Menaji's Camo-Magnum helps men conceal blemishes and dark circles around the eyes.
"By actively using products during a spa treatment, men smell and see the effects of products on their skin," said Mr. Miller. "The base of men's desire is to find a product that functions well, followed by scent and effectiveness."

Mr. Miller insisted spas are quickly emerging, with the largest increase in activity from men. Men are also more aware of ingredients than a decade ago and are especially interested if they suffer from skin disorders.

Various California North Spa treatments include California North Deluxe Back treatment, Liberty facial treatment, Marinus Back, Scalp and Face treatment, West Coast Deluxe Body treatment, Sausalito Scalp to Toe Body massage and Californian Bronzing treatment.

John Paul Mitchell Systems, Beverly Hills, CA, has introduced the Tea Tree The Experience video to teach salon employees how to give the ultimate massage. This massage incorporates male-geared JPMS Tea Tree products such as Tea Tree Special shampoo, Tea Tree Special conditioner and Tea Tree Hair and Scalp treatment. Executives said massages help alleviate problems such as migraines, backaches, rashes and more serious ailments.

Natural product maker Kneipp, Northvale, NJ, offers the foot detailing service, a pedicure for men without the use of "girly" products. The service consists of soaking the feet in Kneipp Herbal foot soak, spraying the feet with Kneipp Herbal foot spray and massaging the feet with Kneipp Herbal foot balm. Executives said the products have a fresh herbal scent and feature rosemary, thyme, horse chestnut, milk and calendula.

Even non-gender specific spas need to make an effort to bring in the male client. "Salons need to pinpoint marketing and realize they have different marketing for men," insisted Tony Cuccio, owner of Valencia, CA-based Cuccio Naturalé and creator of popular products such as Mango hand peel with alpha hydroxy acid exfoliant. "Salons should also do different functions for men, such as sports night."

Hair Today, Gone Tomorrow
Hair loss is a major concern for most men. And though men have always been concerned about balding, this is starting to branch out to other aspects of their appearance. "It is acceptable now for men to care about their grooming, which first started with well-educated men and has moved to the common man," explained Jim Fogg, senior marketing director, American Crew. "The aging of baby boomers combined with our youth-focused culture has also made a huge population very interested in looking young."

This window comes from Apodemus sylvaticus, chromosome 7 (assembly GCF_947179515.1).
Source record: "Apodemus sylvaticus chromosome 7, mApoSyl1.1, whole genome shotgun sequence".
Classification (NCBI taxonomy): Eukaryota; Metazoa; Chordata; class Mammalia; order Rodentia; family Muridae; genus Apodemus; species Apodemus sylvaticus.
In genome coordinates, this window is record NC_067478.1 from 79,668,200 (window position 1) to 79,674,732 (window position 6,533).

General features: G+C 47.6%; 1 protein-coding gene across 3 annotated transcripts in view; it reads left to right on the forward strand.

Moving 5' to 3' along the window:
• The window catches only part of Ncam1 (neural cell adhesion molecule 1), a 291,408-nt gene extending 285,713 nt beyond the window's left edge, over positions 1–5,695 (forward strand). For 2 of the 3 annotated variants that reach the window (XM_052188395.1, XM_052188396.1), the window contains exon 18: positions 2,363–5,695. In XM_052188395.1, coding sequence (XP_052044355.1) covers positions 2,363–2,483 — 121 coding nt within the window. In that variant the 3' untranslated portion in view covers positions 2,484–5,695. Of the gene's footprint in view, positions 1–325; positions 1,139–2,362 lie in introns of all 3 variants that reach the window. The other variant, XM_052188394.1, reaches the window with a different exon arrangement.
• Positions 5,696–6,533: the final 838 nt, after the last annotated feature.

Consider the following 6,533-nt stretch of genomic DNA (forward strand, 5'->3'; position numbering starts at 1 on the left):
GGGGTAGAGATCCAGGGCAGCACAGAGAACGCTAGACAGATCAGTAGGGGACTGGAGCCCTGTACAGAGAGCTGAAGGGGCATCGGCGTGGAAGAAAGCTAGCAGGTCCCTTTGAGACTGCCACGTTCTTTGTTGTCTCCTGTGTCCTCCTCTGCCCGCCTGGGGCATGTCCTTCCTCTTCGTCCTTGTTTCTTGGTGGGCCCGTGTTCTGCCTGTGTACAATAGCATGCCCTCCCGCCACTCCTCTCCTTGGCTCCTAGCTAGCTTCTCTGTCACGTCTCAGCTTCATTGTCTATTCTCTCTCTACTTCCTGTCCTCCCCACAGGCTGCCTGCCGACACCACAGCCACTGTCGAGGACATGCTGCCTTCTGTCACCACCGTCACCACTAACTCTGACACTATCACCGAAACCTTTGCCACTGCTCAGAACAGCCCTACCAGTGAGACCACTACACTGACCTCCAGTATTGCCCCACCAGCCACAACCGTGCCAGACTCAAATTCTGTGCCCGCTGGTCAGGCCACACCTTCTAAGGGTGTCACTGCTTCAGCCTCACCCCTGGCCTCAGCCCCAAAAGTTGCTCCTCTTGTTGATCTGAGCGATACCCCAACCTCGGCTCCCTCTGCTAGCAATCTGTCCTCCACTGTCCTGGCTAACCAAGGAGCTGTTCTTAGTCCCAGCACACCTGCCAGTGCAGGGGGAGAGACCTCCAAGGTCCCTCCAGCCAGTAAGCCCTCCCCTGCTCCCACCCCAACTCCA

American Crew broke new ground with its Revitalizing System for Thinning Hair featuring the exclusive Nutra-Rich Copper complex. This complex combines micronutrients, copper peptides and botanicals such as green tea and wheat protein to create a healthy hair environment, starting with the scalp and hair follicles.

Genetic hair loss, which contributes to 95% of all hair loss, is accelerated by unhealthy scalp conditions in addition to other factors such as sebum, stress, poor diet, environmental aggressors and hormones, according to executives. The urgency to create an effective solution was clear. "Both our salons and their customers were asking for products for thinning hair," said Mr. Fogg.

The Revitalizing System for Thinning Hair uses a three-step preventative program: shampoo, conditioner and a spray solution or serum. Products include Revitalizing Daily shampoo (normal to oily hair), Revitalizing Moisturizing shampoo (normal to dry hair), Revitalizing conditioner, Revitalizing Spray solution and Revitalizing serum.

"When marketing to men, you need to keep things simple," Mr. Fogg said. "Men just don't have the same knowledge base as women do to understand complex products."

In the same vein of simplicity, American Crew introduced Forming cream last May. This multi-purpose styling product ranges between American Crew's Fiber matte finish and high gloss Grooming cream. Ingredients include lanolin wax, PVP copolymer, glycerin and sucrose.

"This variable use product is for so many styles of hair," insisted Mr. Fogg. "It is simple and wide-ranging-a common theme in the men's market."